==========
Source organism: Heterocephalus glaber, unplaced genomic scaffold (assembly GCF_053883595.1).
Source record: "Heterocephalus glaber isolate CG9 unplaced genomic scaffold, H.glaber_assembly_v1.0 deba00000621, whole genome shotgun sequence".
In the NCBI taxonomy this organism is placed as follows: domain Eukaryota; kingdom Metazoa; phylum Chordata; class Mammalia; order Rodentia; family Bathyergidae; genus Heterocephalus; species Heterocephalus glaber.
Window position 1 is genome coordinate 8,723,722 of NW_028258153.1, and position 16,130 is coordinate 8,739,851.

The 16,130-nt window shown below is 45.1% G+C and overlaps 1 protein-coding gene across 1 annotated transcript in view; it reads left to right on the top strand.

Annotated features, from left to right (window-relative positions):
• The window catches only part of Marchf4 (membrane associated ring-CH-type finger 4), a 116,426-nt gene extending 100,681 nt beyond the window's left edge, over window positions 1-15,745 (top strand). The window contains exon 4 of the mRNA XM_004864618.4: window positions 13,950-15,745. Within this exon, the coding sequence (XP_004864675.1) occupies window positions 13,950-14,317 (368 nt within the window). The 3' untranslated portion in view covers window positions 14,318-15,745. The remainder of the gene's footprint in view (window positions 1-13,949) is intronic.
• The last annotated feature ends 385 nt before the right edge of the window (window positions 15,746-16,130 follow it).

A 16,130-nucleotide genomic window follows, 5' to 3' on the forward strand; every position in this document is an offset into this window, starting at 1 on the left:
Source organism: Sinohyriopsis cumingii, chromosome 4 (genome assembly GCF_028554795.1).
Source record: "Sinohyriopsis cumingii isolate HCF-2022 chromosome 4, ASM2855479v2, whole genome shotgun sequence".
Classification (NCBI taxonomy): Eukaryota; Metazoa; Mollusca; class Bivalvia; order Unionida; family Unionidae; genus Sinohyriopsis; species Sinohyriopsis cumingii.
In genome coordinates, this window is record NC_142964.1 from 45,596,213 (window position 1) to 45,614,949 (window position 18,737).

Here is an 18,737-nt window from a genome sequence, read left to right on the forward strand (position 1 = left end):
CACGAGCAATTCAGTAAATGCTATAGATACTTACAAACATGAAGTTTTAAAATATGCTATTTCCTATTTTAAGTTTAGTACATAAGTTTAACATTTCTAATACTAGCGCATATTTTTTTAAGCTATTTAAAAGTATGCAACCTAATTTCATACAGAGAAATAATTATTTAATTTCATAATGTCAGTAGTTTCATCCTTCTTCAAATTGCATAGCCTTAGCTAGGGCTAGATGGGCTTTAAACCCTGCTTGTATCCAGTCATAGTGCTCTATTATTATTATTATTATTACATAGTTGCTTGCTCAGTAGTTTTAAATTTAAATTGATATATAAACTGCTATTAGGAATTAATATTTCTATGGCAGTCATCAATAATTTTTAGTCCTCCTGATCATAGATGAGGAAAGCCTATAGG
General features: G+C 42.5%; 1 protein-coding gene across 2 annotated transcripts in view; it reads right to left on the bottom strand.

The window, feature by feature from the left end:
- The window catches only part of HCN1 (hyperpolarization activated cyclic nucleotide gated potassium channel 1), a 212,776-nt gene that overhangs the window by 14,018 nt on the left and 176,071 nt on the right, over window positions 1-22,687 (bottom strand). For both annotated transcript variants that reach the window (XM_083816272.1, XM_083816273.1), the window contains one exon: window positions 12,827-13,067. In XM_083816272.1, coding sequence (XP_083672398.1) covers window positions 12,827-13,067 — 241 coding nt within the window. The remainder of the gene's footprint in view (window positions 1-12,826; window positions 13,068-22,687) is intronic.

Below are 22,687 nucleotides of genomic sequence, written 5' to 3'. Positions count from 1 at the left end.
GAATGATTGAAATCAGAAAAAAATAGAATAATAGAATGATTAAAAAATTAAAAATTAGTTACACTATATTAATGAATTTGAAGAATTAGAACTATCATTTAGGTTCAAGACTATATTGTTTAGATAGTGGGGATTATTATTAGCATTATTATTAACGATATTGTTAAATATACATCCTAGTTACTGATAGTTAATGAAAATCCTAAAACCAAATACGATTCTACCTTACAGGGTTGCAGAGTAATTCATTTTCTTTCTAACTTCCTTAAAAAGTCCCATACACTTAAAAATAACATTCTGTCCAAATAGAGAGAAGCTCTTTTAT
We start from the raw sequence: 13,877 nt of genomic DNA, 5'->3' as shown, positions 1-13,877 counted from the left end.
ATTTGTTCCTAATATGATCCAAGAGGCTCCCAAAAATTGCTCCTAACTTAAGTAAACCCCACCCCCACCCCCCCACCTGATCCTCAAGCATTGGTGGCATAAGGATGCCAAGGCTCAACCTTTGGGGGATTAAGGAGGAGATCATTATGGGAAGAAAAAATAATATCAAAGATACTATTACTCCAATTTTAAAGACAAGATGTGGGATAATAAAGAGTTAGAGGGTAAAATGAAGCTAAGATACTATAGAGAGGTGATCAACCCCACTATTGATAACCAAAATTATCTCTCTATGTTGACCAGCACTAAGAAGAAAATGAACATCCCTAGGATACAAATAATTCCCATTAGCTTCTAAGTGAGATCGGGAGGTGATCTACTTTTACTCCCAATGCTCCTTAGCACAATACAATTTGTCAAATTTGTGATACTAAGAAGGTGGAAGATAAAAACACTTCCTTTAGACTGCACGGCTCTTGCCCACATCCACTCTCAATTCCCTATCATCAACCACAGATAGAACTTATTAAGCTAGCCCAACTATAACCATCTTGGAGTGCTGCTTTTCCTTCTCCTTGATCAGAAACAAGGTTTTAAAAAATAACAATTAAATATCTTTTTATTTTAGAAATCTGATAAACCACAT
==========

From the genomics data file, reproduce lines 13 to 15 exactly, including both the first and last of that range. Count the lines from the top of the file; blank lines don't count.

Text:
In genome coordinates, this window is record NC_142964.1 from 45,596,213 (window position 1) to 45,614,949 (window position 18,737).

Here is an 18,737-nt window from a genome sequence, read left to right on the forward strand (position 1 = left end):
CACGAGCAATTCAGTAAATGCTATAGATACTTACAAACATGAAGTTTTAAAATATGCTATTTCCTATTTTAAGTTTAGTACATAAGTTTAACATTTCTAATACTAGCGCATATTTTTTTAAGCTATTTAAAAGTATGCAACCTAATTTCATACAGAGAAATAATTATTTAATTTCATAATGTCAGTAGTTTCATCCTTCTTCAAATTGCATAGCCTTAGCTAGGGCTAGATGGGCTTTAAACCCTGCTTGTATCCAGTCATAGTGCTCTATTATTATTATTATTATTACATAGTTGCTTGCTCAGTAGTTTTAAATTTAAATTGATATATAAACTGCTATTAGGAATTAATATTTCTATGGCAGTCATCAATAATTTTTAGTCCTCCTGATCATAGATGAGGAAAGCCTATAGG